When C and I were married, I knew I wasn’t getting what I needed out of the marriage, emotionally. I always felt deprived or starved for that one thing that was important to me. It doesn’t really matter what that one thing was, what matters is that it was something that was important to me because it made me feel loved, wanted, and secure in the marriage and I wasn’t getting it. So, of course, I constantly felt unloved, unwanted and insecure. This wasn’t a physical need, it was an emotional need. Everyone has emotional needs when it comes to their relationships with others. Some people may need gifts, others constant verbal affirmation, and others, quality time and attention. If you aren’t getting it, then you won’t feel satisfied that you are with the right person.
I found that when I asked C for what I needed to feel happy in the marriage, that even though he could easily find a way to give it to me, he wasn’t receptive. He wasn’t receptive because he didn’t understand my need and thought it was unimportant. He felt that way because it wasn’t his need- he had different relationship needs than I did.
For a long time, I beat myself up about it. I felt that it was wrong of me to want certain things from a relationship and that I didn’t have any right to ask my partner to give those emotional needs to me. I felt selfish for even thinking that I deserved to have what I needed out of the marriage to feel loved. So I spent a lot of time, trying to shut that need down and stop myself from wanting it. I stopped asking for it and instead retreated inside myself and dealt alone with the feelings of being unloved and unwanted. My mind was telling me that my husband loved me but without that important emotional need, I couldn’t fully believe that.
At first, I reasoned that maybe if I was giving C what he wanted out of a relationship, then he would return the favor. So I asked him what he felt was important and what he really wanted from me as his partner. Luckily he was good at verbalizing what was important to him. His requests were easily fulfilled and I went about doing them with no complaint. The only problem was, the favor wasn’t returned. So eventually, I gave up trying to give him what he needed. I began to feel resentful towards him. I turned away from him and as a result he turned away from me. We both slowly retreated away from each other and away from the relationship, until there wasn’t much left between us.
I then realized something, it wasn’t selfish of either of us to have relationship needs and ask for them from each other. It was a matter of respectful give and take in the marriage. The selfish part came when each of us refused to listen to each other and contribute to the marriage in the way that the other person needed.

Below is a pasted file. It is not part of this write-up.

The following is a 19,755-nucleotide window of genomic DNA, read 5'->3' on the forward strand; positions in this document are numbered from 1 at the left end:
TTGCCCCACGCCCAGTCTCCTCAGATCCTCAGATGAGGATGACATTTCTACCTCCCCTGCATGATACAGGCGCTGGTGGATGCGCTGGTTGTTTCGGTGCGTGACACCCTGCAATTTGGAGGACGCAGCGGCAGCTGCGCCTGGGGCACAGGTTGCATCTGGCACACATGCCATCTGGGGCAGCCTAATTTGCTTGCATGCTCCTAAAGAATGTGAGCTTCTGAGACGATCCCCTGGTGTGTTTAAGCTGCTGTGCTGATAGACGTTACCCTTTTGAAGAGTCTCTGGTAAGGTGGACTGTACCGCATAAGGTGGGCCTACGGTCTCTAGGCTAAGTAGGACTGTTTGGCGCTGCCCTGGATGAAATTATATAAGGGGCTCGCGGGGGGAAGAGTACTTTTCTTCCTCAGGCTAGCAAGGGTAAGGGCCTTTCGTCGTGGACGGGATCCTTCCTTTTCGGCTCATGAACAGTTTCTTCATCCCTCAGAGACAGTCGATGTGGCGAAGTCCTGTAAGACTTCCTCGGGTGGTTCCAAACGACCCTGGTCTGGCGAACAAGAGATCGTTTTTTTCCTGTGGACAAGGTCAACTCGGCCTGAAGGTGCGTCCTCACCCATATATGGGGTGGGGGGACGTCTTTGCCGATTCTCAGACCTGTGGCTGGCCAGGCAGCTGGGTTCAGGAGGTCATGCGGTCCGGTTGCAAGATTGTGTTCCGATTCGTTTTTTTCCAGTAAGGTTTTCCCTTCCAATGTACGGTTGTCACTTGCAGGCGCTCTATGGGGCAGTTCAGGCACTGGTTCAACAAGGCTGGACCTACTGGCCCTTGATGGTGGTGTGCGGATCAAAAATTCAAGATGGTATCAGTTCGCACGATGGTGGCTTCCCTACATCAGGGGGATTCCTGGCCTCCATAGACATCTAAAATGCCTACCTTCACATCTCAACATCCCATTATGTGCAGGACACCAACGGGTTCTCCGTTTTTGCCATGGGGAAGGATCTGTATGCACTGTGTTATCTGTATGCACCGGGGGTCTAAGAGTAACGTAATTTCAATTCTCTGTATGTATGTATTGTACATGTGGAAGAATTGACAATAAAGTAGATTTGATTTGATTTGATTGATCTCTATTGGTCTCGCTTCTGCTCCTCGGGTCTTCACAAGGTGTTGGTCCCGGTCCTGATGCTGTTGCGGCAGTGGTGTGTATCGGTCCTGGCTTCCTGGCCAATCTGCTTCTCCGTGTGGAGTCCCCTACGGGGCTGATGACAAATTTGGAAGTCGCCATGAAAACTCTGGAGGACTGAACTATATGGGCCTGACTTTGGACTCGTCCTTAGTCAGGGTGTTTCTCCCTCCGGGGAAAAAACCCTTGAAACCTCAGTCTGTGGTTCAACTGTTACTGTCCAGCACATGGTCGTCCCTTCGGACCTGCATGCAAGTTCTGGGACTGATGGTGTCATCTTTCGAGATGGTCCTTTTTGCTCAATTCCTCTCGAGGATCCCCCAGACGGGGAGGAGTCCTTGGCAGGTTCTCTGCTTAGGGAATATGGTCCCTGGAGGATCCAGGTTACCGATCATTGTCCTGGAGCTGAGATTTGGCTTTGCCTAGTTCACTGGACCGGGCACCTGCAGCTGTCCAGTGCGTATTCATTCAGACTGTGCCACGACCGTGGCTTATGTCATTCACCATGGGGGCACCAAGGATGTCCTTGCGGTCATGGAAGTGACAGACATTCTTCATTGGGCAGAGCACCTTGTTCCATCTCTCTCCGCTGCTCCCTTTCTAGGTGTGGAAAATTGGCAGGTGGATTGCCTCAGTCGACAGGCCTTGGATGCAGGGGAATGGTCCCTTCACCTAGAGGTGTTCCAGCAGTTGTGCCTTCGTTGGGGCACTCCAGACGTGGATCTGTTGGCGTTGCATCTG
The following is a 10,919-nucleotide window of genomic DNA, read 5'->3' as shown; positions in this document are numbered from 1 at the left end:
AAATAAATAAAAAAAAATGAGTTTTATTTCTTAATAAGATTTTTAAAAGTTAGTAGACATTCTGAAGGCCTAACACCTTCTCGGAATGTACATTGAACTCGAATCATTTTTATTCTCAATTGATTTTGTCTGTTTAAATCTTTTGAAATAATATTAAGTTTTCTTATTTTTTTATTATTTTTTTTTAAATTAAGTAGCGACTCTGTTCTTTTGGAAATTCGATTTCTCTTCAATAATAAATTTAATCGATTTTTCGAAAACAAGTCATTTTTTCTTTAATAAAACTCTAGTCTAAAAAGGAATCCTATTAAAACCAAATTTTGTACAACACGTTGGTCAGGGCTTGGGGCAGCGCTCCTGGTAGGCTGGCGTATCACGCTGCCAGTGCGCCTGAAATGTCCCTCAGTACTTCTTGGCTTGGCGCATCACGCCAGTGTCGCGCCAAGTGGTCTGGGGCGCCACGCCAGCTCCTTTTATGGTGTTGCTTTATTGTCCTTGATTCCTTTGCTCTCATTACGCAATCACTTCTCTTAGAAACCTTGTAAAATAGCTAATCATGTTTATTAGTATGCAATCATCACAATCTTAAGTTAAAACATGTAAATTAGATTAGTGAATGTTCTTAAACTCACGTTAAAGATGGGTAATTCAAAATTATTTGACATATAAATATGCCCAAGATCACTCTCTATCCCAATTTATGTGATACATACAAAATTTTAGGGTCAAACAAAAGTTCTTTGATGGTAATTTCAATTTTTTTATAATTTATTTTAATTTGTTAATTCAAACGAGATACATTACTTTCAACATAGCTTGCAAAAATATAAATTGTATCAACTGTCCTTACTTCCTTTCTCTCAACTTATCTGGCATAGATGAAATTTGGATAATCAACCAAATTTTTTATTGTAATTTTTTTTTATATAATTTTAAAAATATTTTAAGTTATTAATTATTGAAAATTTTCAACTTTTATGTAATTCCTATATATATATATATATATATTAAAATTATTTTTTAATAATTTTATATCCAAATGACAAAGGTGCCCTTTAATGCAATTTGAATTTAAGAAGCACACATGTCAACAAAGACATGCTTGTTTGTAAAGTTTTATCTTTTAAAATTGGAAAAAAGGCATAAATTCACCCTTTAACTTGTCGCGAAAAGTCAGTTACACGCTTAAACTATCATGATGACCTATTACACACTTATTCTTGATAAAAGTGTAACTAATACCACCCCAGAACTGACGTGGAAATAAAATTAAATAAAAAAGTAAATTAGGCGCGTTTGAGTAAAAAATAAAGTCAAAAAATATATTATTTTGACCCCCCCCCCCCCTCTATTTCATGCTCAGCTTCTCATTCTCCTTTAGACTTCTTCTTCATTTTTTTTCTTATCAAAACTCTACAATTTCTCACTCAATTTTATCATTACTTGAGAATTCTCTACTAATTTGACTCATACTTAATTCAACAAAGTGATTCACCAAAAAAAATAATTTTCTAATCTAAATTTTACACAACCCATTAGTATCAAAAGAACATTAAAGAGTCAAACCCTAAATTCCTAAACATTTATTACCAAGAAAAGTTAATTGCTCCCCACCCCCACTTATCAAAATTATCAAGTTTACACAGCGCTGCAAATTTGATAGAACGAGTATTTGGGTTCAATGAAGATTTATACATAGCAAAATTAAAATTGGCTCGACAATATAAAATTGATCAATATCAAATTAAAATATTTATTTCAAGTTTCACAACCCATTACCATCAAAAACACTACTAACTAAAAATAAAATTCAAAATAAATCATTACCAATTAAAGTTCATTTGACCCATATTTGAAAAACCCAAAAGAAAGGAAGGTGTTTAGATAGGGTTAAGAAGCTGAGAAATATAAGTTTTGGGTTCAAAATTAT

So when I started dating again, I was determined that I would not get into a serious relationship with someone again unless 1. They could fulfill my relationship needs and 2. I could fulfill theirs. It’s not selfish to want something from a relationship and ask for it. If the other person can’t or won’t give it to you and it’s that important to you in feeling happy in the relationship, then they are not a good match for you. Plain and simple. So that is why I say that when you’re choosing your mate, you should be selfish. You deserve to have everything that you need to feel loved, satisfied, happy, and secure in your relationship.
One final thought on the subject. If you’re not getting what you need from a relationship and you haven’t communicated that need with your significant other, then you have no one to blame but yourself. It’s important to be open with each other. And on the other side, it’s just as important to be receptive to your partner when they try to communicate their needs to you. You should never dismiss them or make them feel like they are being selfish for asking, just because their need is not important to you personally. If that person is important to you, then their needs should also be important.
Chances are, you’ll end up with someone who has very different needs than you do. That doesn’t mean it’s not a good match, it just means that you both need to be receptive, understanding and as accommodating of each other as possible. Communication and compromise is vital to a relationship, but it’s never okay to settle for less than what you really want out of the relationship or marriage. If you do that, you won’t be doing yourself or your partner any favors.
Okay, just some thoughts I’ve had on my mind. I’m not saying I’ve figured everything out or that I’m perfect, but I’m trying. I make mistakes, but I try to learn from them. So that’s it. I’ll get off my soap box now. Thanks for reading.